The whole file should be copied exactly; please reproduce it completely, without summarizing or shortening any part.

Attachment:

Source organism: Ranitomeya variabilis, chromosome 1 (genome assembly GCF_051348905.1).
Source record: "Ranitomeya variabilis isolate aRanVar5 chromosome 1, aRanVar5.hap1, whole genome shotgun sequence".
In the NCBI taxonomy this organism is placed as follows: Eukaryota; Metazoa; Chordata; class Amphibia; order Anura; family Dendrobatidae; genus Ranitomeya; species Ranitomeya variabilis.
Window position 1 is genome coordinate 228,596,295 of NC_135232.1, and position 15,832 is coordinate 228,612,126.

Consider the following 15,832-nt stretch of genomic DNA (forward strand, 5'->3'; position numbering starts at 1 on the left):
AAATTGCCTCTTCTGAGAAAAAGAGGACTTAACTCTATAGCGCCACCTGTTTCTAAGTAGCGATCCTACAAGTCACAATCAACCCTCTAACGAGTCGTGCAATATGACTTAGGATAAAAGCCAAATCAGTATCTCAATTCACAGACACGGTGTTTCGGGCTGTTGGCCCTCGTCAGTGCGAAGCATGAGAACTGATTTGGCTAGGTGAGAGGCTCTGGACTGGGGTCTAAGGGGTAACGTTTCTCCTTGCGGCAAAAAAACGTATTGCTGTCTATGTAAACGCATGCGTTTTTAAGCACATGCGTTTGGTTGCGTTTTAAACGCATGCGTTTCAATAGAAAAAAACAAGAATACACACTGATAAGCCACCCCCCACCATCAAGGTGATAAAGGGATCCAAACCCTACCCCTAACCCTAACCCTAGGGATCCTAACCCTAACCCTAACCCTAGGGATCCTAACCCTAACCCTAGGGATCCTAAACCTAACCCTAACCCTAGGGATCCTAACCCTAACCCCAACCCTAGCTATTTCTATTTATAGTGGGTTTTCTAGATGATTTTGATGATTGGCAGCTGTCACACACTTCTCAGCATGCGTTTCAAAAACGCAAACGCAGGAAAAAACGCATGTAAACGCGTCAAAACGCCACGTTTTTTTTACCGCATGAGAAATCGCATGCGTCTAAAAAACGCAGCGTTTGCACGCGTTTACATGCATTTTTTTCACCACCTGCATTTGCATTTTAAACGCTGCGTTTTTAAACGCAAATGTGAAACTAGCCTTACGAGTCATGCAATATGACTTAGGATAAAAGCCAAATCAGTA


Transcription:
Source organism: Ranitomeya variabilis, chromosome 1 (genome assembly GCF_051348905.1).
Source record: "Ranitomeya variabilis isolate aRanVar5 chromosome 1, aRanVar5.hap1, whole genome shotgun sequence".
In the NCBI taxonomy this organism is placed as follows: Eukaryota; Metazoa; Chordata; class Amphibia; order Anura; family Dendrobatidae; genus Ranitomeya; species Ranitomeya variabilis.
Window position 1 is genome coordinate 228,596,295 of NC_135232.1, and position 15,832 is coordinate 228,612,126.

Consider the following 15,832-nt stretch of genomic DNA (forward strand, 5'->3'; position numbering starts at 1 on the left):
AAATTGCCTCTTCTGAGAAAAAGAGGACTTAACTCTATAGCGCCACCTGTTTCTAAGTAGCGATCCTACAAGTCACAATCAACCCTCTAACGAGTCGTGCAATATGACTTAGGATAAAAGCCAAATCAGTATCTCAATTCACAGACACGGTGTTTCGGGCTGTTGGCCCTCGTCAGTGCGAAGCATGAGAACTGATTTGGCTAGGTGAGAGGCTCTGGACTGGGGTCTAAGGGGTAACGTTTCTCCTTGCGGCAAAAAAACGTATTGCTGTCTATGTAAACGCATGCGTTTTTAAGCACATGCGTTTGGTTGCGTTTTAAACGCATGCGTTTCAATAGAAAAAAACAAGAATACACACTGATAAGCCACCCCCCACCATCAAGGTGATAAAGGGATCCAAACCCTACCCCTAACCCTAACCCTAGGGATCCTAACCCTAACCCTAACCCTAGGGATCCTAACCCTAACCCTAGGGATCCTAAACCTAACCCTAACCCTAGGGATCCTAACCCTAACCCCAACCCTAGCTATTTCTATTTATAGTGGGTTTTCTAGATGATTTTGATGATTGGCAGCTGTCACACACTTCTCAGCATGCGTTTCAAAAACGCAAACGCAGGAAAAAACGCATGTAAACGCGTCAAAACGCCACGTTTTTTTTACCGCATGAGAAATCGCATGCGTCTAAAAAACGCAGCGTTTGCACGCGTTTACATGCATTTTTTTCACCACCTGCATTTGCATTTTAAACGCTGCGTTTTTAAACGCAAATGTGAAACTAGCCTTACGAGTCATGCAATATGACTTAGGATAAAAGCCAAATCAGTA